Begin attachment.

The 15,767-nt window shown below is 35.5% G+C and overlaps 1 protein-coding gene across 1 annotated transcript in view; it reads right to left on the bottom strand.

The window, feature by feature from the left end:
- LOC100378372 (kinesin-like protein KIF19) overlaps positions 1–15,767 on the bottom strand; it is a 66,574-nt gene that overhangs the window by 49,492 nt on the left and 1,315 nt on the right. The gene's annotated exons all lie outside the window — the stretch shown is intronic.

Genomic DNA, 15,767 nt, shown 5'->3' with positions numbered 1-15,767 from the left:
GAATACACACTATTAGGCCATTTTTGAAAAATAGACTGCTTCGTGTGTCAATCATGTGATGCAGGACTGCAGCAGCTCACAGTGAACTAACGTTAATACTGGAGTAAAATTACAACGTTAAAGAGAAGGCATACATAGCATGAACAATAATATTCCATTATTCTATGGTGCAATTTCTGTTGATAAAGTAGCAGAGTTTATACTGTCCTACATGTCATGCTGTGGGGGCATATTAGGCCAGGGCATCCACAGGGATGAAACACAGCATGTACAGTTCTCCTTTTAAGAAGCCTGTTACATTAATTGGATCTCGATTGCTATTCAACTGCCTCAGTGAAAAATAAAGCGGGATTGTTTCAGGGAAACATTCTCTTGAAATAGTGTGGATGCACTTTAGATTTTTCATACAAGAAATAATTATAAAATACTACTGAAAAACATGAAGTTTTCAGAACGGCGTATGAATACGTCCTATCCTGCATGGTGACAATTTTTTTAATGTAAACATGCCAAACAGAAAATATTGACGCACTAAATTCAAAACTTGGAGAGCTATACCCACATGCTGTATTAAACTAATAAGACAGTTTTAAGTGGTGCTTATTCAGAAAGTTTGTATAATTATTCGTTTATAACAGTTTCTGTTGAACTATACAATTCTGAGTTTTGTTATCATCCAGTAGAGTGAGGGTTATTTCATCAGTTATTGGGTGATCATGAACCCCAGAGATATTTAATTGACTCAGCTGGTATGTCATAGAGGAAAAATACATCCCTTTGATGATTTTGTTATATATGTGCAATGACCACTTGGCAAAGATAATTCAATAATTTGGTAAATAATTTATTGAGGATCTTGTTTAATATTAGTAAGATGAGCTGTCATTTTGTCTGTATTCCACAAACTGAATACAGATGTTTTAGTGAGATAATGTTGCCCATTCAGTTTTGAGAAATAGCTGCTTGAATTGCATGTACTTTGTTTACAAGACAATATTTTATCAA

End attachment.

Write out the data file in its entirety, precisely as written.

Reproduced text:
The 15,767-nt window shown below is 35.5% G+C and overlaps 1 protein-coding gene across 1 annotated transcript in view; it reads right to left on the bottom strand.

The window, feature by feature from the left end:
- LOC100378372 (kinesin-like protein KIF19) overlaps positions 1–15,767 on the bottom strand; it is a 66,574-nt gene that overhangs the window by 49,492 nt on the left and 1,315 nt on the right. The gene's annotated exons all lie outside the window — the stretch shown is intronic.

Genomic DNA, 15,767 nt, shown 5'->3' with positions numbered 1-15,767 from the left:
GAATACACACTATTAGGCCATTTTTGAAAAATAGACTGCTTCGTGTGTCAATCATGTGATGCAGGACTGCAGCAGCTCACAGTGAACTAACGTTAATACTGGAGTAAAATTACAACGTTAAAGAGAAGGCATACATAGCATGAACAATAATATTCCATTATTCTATGGTGCAATTTCTGTTGATAAAGTAGCAGAGTTTATACTGTCCTACATGTCATGCTGTGGGGGCATATTAGGCCAGGGCATCCACAGGGATGAAACACAGCATGTACAGTTCTCCTTTTAAGAAGCCTGTTACATTAATTGGATCTCGATTGCTATTCAACTGCCTCAGTGAAAAATAAAGCGGGATTGTTTCAGGGAAACATTCTCTTGAAATAGTGTGGATGCACTTTAGATTTTTCATACAAGAAATAATTATAAAATACTACTGAAAAACATGAAGTTTTCAGAACGGCGTATGAATACGTCCTATCCTGCATGGTGACAATTTTTTTAATGTAAACATGCCAAACAGAAAATATTGACGCACTAAATTCAAAACTTGGAGAGCTATACCCACATGCTGTATTAAACTAATAAGACAGTTTTAAGTGGTGCTTATTCAGAAAGTTTGTATAATTATTCGTTTATAACAGTTTCTGTTGAACTATACAATTCTGAGTTTTGTTATCATCCAGTAGAGTGAGGGTTATTTCATCAGTTATTGGGTGATCATGAACCCCAGAGATATTTAATTGACTCAGCTGGTATGTCATAGAGGAAAAATACATCCCTTTGATGATTTTGTTATATATGTGCAATGACCACTTGGCAAAGATAATTCAATAATTTGGTAAATAATTTATTGAGGATCTTGTTTAATATTAGTAAGATGAGCTGTCATTTTGTCTGTATTCCACAAACTGAATACAGATGTTTTAGTGAGATAATGTTGCCCATTCAGTTTTGAGAAATAGCTGCTTGAATTGCATGTACTTTGTTTACAAGACAATATTTTATCAA